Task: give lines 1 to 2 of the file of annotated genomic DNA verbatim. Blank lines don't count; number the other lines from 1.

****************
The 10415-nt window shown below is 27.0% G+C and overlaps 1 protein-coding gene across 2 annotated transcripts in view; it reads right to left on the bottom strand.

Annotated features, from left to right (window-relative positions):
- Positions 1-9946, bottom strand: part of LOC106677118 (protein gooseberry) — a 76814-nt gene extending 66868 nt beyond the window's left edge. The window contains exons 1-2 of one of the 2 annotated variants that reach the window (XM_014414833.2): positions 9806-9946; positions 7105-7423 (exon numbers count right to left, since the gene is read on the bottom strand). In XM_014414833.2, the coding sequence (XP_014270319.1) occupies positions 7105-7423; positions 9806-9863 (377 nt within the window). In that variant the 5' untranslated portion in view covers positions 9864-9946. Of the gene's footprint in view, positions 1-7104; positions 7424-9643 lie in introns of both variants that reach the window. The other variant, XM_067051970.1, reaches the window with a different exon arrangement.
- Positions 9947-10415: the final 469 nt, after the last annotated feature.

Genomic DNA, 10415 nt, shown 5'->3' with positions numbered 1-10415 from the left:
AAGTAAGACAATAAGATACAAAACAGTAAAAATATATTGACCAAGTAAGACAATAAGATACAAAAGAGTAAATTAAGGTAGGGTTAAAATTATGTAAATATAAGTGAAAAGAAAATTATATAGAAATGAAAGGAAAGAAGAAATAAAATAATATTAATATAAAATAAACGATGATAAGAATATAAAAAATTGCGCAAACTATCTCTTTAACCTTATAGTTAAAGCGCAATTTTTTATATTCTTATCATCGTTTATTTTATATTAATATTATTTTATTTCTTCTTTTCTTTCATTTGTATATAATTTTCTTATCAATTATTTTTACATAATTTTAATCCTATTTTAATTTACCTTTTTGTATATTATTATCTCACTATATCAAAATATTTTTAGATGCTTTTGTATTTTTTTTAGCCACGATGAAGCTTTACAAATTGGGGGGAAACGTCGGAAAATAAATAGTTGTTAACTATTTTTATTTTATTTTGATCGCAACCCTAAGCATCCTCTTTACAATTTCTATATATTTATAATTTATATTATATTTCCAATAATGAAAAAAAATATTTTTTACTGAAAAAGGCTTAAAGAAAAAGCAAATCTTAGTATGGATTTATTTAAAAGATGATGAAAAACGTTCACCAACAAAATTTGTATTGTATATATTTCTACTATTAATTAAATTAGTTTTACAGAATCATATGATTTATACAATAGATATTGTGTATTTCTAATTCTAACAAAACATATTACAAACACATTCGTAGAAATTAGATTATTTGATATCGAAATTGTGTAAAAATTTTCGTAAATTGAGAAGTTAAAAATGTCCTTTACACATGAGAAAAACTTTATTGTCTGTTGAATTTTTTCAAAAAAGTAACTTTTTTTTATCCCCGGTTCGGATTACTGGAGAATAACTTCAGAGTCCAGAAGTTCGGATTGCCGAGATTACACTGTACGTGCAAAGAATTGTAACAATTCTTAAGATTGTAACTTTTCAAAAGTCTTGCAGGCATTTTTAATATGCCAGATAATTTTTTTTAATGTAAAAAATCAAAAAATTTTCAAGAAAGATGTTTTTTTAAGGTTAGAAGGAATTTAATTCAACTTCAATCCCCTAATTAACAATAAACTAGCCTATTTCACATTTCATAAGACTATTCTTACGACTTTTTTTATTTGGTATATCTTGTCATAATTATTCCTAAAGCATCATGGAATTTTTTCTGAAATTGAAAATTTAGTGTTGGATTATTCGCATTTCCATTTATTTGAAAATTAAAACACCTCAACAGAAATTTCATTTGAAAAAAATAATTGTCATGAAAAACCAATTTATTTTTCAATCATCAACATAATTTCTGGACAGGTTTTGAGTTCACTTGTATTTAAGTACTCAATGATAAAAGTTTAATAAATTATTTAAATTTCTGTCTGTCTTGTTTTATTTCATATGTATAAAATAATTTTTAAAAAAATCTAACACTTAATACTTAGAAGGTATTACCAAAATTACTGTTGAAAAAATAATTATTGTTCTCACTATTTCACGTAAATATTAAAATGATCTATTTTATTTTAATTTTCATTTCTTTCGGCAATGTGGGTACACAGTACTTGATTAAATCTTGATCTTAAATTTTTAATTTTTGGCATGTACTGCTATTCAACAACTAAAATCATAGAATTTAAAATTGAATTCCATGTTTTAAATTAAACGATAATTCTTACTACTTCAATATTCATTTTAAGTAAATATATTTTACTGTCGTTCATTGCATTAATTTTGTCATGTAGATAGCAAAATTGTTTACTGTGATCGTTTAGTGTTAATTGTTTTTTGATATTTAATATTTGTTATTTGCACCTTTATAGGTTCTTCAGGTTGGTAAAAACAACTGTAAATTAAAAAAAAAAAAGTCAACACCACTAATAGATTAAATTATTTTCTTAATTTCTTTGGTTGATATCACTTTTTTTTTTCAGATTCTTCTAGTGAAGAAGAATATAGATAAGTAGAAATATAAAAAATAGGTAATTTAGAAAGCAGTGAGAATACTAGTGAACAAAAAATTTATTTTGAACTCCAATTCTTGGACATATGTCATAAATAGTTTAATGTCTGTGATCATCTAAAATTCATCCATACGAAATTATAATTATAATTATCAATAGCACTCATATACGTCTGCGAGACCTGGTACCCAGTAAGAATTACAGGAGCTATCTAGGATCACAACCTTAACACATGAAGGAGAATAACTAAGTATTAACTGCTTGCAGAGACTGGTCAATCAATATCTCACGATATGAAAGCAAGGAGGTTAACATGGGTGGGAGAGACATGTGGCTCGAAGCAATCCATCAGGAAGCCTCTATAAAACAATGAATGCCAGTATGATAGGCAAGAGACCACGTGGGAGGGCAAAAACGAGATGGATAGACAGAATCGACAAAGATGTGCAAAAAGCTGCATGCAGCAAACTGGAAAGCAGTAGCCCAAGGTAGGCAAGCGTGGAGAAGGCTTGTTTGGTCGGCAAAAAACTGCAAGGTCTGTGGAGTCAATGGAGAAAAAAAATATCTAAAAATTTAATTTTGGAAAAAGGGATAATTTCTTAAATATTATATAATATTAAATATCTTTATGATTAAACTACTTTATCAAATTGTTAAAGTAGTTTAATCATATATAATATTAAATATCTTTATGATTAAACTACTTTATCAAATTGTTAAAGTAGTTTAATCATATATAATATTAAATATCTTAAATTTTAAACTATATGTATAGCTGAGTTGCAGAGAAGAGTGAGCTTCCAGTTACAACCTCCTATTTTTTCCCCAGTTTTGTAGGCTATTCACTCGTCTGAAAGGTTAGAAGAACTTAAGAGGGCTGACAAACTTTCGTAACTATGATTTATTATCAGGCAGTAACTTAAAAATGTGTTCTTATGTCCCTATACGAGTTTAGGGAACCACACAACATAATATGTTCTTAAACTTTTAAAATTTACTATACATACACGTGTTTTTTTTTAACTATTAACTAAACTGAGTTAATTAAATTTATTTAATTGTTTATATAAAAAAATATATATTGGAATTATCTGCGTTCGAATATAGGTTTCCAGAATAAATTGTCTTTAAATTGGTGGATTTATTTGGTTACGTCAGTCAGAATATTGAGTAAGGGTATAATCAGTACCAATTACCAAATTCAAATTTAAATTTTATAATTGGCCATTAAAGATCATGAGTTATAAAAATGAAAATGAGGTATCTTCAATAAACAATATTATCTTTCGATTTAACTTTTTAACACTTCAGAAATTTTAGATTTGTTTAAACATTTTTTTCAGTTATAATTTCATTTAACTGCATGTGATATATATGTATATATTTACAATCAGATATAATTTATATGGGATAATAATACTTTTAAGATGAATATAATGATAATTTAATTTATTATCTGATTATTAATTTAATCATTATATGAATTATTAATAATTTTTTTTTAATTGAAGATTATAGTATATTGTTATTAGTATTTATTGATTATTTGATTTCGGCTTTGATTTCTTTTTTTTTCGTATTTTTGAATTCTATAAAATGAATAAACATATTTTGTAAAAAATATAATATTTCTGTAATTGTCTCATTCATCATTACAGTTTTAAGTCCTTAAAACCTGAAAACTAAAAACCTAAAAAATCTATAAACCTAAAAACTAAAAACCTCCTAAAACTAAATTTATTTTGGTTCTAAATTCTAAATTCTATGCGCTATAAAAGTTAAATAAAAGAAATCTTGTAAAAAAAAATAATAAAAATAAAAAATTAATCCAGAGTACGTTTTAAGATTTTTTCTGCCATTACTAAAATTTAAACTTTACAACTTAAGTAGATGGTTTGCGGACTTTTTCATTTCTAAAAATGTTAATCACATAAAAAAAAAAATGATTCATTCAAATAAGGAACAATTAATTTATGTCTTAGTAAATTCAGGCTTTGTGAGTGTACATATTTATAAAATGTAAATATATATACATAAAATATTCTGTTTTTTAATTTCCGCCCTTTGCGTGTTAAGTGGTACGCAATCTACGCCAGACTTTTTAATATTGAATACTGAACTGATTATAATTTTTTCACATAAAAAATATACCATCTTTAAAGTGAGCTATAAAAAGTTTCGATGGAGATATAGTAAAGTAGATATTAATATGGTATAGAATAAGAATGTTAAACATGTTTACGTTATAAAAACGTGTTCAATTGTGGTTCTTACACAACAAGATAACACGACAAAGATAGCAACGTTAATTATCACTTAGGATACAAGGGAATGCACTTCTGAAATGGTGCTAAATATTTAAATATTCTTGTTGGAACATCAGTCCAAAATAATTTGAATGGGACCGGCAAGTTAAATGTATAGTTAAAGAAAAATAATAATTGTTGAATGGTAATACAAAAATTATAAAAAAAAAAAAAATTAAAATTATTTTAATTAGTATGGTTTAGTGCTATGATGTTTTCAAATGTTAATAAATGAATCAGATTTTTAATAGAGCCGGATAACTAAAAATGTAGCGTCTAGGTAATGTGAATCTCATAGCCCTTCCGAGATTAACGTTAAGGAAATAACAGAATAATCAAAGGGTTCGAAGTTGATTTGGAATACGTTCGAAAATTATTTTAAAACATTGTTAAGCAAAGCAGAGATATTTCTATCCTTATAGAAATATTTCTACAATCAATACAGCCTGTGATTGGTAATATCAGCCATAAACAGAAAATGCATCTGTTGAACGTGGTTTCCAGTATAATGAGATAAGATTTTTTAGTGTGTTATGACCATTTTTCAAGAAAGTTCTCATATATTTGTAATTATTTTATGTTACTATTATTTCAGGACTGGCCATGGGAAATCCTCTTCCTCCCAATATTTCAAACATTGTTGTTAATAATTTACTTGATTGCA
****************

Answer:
The 10415-nt window shown below is 27.0% G+C and overlaps 1 protein-coding gene across 2 annotated transcripts in view; it reads right to left on the bottom strand.

Annotated features, from left to right (window-relative positions):